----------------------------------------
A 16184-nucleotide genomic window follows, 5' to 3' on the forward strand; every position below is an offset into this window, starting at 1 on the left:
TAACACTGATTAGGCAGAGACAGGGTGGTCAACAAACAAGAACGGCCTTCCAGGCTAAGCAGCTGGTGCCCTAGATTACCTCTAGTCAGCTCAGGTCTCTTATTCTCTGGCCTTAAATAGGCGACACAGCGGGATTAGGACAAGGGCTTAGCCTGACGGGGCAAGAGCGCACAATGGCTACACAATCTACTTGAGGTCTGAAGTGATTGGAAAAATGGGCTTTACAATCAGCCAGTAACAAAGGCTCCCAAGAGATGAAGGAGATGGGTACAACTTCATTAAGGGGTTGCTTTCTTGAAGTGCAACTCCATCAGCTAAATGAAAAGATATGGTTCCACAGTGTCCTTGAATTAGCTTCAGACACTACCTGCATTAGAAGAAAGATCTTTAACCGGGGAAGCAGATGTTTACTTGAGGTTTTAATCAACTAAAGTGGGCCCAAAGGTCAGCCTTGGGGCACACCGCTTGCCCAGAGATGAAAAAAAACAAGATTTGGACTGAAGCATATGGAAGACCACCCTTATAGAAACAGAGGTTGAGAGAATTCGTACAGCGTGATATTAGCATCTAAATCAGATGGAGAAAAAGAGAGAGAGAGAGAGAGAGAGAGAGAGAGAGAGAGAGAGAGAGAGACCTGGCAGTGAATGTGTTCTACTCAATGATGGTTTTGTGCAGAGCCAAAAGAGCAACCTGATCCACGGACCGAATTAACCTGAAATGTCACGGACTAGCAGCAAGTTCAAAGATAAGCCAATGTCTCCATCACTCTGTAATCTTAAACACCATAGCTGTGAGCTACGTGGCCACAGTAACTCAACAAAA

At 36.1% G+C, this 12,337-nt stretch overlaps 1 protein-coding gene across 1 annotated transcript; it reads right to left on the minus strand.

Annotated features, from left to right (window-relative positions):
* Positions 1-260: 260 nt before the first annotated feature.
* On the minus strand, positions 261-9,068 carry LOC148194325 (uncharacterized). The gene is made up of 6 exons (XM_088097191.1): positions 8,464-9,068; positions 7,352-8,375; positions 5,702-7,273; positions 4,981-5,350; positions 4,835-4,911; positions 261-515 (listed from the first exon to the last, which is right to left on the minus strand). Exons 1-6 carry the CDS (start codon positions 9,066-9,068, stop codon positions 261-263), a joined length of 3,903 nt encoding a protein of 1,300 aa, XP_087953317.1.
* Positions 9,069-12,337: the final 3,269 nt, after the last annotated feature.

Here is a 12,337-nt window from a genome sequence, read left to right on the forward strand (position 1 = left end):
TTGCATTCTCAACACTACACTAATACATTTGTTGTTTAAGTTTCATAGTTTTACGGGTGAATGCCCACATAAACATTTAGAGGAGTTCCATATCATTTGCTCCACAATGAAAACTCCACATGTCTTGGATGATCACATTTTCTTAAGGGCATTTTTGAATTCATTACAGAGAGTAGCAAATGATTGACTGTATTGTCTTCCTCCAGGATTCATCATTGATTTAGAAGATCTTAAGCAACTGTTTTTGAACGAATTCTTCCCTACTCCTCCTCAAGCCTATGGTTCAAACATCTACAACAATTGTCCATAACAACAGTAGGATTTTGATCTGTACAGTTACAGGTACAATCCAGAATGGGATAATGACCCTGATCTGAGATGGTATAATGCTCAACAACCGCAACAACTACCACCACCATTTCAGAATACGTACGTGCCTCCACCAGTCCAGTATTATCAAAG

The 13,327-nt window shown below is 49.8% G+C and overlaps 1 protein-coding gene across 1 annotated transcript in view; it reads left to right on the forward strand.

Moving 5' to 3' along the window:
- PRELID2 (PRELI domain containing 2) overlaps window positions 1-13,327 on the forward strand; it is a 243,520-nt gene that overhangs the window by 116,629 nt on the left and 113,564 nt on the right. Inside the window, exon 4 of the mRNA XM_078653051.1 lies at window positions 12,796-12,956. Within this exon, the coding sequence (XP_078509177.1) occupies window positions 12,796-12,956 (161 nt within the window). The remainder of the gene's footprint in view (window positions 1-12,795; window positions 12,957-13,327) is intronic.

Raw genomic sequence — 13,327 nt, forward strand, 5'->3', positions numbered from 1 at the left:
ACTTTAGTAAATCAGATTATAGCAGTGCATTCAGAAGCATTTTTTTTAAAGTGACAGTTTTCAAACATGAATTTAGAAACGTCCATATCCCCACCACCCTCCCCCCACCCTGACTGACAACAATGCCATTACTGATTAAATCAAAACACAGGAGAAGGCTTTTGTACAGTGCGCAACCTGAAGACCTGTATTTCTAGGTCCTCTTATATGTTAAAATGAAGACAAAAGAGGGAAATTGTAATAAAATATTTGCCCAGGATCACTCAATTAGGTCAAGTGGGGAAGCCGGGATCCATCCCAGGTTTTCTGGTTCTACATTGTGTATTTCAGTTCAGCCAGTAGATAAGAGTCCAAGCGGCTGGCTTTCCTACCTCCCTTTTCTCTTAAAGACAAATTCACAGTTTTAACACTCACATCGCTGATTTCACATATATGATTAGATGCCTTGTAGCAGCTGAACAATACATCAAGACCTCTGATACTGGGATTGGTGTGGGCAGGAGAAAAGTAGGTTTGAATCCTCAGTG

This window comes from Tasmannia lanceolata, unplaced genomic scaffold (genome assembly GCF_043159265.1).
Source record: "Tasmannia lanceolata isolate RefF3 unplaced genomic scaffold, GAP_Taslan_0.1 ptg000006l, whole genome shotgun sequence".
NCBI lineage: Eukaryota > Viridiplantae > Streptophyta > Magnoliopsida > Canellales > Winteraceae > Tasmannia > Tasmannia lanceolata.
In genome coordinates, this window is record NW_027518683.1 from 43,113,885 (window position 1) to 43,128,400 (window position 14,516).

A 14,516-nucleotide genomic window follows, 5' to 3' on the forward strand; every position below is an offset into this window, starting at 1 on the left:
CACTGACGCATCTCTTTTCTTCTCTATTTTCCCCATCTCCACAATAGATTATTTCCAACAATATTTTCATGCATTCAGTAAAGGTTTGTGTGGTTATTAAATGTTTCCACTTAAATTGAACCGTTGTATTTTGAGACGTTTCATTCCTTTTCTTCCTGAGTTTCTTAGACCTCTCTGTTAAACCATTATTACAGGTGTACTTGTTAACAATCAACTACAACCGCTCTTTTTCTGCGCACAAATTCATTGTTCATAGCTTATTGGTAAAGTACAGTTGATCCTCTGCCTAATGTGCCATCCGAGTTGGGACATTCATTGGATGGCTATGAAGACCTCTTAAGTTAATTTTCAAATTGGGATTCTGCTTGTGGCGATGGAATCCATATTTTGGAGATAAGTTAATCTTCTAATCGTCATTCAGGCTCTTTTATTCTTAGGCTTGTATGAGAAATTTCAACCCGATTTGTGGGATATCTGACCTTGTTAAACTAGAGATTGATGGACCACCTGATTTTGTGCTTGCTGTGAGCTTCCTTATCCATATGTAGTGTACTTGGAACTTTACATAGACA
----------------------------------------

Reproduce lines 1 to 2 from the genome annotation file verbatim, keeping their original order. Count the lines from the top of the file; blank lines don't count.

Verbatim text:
A 16184-nucleotide genomic window follows, 5' to 3' on the forward strand; every position below is an offset into this window, starting at 1 on the left:
TAACACTGATTAGGCAGAGACAGGGTGGTCAACAAACAAGAACGGCCTTCCAGGCTAAGCAGCTGGTGCCCTAGATTACCTCTAGTCAGCTCAGGTCTCTTATTCTCTGGCCTTAAATAGGCGACACAGCGGGATTAGGACAAGGGCTTAGCCTGACGGGGCAAGAGCGCACAATGGCTACACAATCTACTTGAGGTCTGAAGTGATTGGAAAAATGGGCTTTACAATCAGCCAGTAACAAAGGCTCCCAAGAGATGAAGGAGATGGGTACAACTTCATTAAGGGGTTGCTTTCTTGAAGTGCAACTCCATCAGCTAAATGAAAAGATATGGTTCCACAGTGTCCTTGAATTAGCTTCAGACACTACCTGCATTAGAAGAAAGATCTTTAACCGGGGAAGCAGATGTTTACTTGAGGTTTTAATCAACTAAAGTGGGCCCAAAGGTCAGCCTTGGGGCACACCGCTTGCCCAGAGATGAAAAAAAACAAGATTTGGACTGAAGCATATGGAAGACCACCCTTATAGAAACAGAGGTTGAGAGAATTCGTACAGCGTGATATTAGCATCTAAATCAGATGGAGAAAAAGAGAGAGAGAGAGAGAGAGAGAGAGAGAGAGAGAGAGAGAGAGAGACCTGGCAGTGAATGTGTTCTACTCAATGATGGTTTTGTGCAGAGCCAAAAGAGCAACCTGATCCACGGACCGAATTAACCTGAAATGTCACGGACTAGCAGCAAGTTCAAAGATAAGCCAATGTCTCCATCACTCTGTAATCTTAAACACCATAGCTGTGAGCTACGTGGCCACAGTAACTCAACAAAA